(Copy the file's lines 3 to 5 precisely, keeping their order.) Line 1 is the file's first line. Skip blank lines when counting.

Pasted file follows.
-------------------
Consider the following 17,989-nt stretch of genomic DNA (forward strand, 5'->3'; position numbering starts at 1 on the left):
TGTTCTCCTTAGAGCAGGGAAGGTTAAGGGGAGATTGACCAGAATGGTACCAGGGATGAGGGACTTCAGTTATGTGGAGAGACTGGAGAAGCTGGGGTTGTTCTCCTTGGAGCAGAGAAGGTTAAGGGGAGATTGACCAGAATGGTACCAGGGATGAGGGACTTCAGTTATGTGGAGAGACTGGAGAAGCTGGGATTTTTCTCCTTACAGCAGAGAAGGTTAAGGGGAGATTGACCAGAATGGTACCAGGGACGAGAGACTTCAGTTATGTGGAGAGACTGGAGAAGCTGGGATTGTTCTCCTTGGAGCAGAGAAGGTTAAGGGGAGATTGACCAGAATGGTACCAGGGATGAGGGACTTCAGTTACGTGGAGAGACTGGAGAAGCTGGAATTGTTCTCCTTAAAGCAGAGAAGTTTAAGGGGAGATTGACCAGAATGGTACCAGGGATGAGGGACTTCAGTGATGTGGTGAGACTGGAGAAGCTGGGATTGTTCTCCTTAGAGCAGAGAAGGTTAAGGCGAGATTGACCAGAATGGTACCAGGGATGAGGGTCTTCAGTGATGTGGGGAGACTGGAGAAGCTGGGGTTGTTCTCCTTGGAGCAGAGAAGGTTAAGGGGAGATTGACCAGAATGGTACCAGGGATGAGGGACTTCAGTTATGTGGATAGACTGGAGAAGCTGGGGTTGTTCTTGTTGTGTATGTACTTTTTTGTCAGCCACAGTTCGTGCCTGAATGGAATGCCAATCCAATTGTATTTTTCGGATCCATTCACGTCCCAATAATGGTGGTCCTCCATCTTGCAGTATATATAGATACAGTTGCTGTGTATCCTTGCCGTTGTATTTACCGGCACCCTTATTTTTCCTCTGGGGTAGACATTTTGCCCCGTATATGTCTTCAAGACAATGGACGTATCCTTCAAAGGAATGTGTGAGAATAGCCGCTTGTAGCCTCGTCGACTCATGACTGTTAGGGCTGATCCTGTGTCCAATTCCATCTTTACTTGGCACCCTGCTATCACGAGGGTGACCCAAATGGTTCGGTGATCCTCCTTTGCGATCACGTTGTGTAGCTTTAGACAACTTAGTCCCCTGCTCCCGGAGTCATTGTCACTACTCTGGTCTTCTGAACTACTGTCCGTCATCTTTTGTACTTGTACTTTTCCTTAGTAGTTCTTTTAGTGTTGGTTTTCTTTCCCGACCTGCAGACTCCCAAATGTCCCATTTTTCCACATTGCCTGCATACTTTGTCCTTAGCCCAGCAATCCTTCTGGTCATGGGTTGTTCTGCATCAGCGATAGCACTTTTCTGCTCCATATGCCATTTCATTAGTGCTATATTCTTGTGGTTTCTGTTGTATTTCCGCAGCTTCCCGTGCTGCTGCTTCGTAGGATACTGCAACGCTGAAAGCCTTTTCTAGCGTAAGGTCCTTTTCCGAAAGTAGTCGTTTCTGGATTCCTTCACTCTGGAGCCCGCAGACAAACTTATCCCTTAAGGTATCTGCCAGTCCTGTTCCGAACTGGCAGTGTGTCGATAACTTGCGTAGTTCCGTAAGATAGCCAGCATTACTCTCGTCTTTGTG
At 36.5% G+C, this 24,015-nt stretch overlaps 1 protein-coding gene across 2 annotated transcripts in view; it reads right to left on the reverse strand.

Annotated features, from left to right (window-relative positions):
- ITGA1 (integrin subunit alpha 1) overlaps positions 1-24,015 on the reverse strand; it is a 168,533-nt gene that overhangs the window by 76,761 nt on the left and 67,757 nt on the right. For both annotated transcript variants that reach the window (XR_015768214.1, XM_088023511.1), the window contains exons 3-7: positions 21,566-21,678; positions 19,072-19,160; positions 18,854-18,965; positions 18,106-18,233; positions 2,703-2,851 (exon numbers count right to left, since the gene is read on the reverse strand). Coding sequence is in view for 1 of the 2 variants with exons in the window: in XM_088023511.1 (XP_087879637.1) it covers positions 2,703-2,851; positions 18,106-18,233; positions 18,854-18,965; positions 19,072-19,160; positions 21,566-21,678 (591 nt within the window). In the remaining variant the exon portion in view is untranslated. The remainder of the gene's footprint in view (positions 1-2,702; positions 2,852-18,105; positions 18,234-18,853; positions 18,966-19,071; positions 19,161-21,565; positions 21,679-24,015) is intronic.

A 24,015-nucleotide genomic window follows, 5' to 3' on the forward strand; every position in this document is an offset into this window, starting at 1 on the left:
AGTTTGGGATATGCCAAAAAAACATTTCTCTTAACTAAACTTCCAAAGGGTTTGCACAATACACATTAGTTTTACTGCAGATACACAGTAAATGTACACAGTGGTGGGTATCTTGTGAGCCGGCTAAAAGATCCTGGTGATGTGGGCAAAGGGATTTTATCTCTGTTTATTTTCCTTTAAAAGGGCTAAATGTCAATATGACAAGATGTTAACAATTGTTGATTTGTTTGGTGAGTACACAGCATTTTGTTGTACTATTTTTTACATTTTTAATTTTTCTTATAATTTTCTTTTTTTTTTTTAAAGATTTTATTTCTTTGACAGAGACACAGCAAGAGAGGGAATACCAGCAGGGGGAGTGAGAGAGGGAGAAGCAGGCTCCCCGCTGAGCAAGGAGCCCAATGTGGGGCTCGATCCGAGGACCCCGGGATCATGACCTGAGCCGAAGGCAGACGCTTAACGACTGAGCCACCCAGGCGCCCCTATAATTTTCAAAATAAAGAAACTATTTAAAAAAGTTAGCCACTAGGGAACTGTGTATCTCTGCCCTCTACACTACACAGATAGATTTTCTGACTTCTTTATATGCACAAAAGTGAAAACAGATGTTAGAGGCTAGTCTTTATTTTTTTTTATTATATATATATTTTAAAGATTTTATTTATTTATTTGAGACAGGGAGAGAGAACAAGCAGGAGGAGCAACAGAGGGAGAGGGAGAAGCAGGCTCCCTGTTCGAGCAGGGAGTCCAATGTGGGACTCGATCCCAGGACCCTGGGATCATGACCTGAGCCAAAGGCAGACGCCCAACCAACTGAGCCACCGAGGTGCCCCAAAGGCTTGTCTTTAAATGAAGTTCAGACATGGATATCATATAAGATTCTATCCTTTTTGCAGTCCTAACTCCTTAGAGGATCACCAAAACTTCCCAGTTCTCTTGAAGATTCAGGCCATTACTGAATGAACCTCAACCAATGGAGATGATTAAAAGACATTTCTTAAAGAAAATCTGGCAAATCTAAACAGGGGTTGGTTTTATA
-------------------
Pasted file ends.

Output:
At 36.5% G+C, this 24,015-nt stretch overlaps 1 protein-coding gene across 2 annotated transcripts in view; it reads right to left on the reverse strand.

Annotated features, from left to right (window-relative positions):
- ITGA1 (integrin subunit alpha 1) overlaps positions 1-24,015 on the reverse strand; it is a 168,533-nt gene that overhangs the window by 76,761 nt on the left and 67,757 nt on the right. For both annotated transcript variants that reach the window (XR_015768214.1, XM_088023511.1), the window contains exons 3-7: positions 21,566-21,678; positions 19,072-19,160; positions 18,854-18,965; positions 18,106-18,233; positions 2,703-2,851 (exon numbers count right to left, since the gene is read on the reverse strand). Coding sequence is in view for 1 of the 2 variants with exons in the window: in XM_088023511.1 (XP_087879637.1) it covers positions 2,703-2,851; positions 18,106-18,233; positions 18,854-18,965; positions 19,072-19,160; positions 21,566-21,678 (591 nt within the window). In the remaining variant the exon portion in view is untranslated. The remainder of the gene's footprint in view (positions 1-2,702; positions 2,852-18,105; positions 18,234-18,853; positions 18,966-19,071; positions 19,161-21,565; positions 21,679-24,015) is intronic.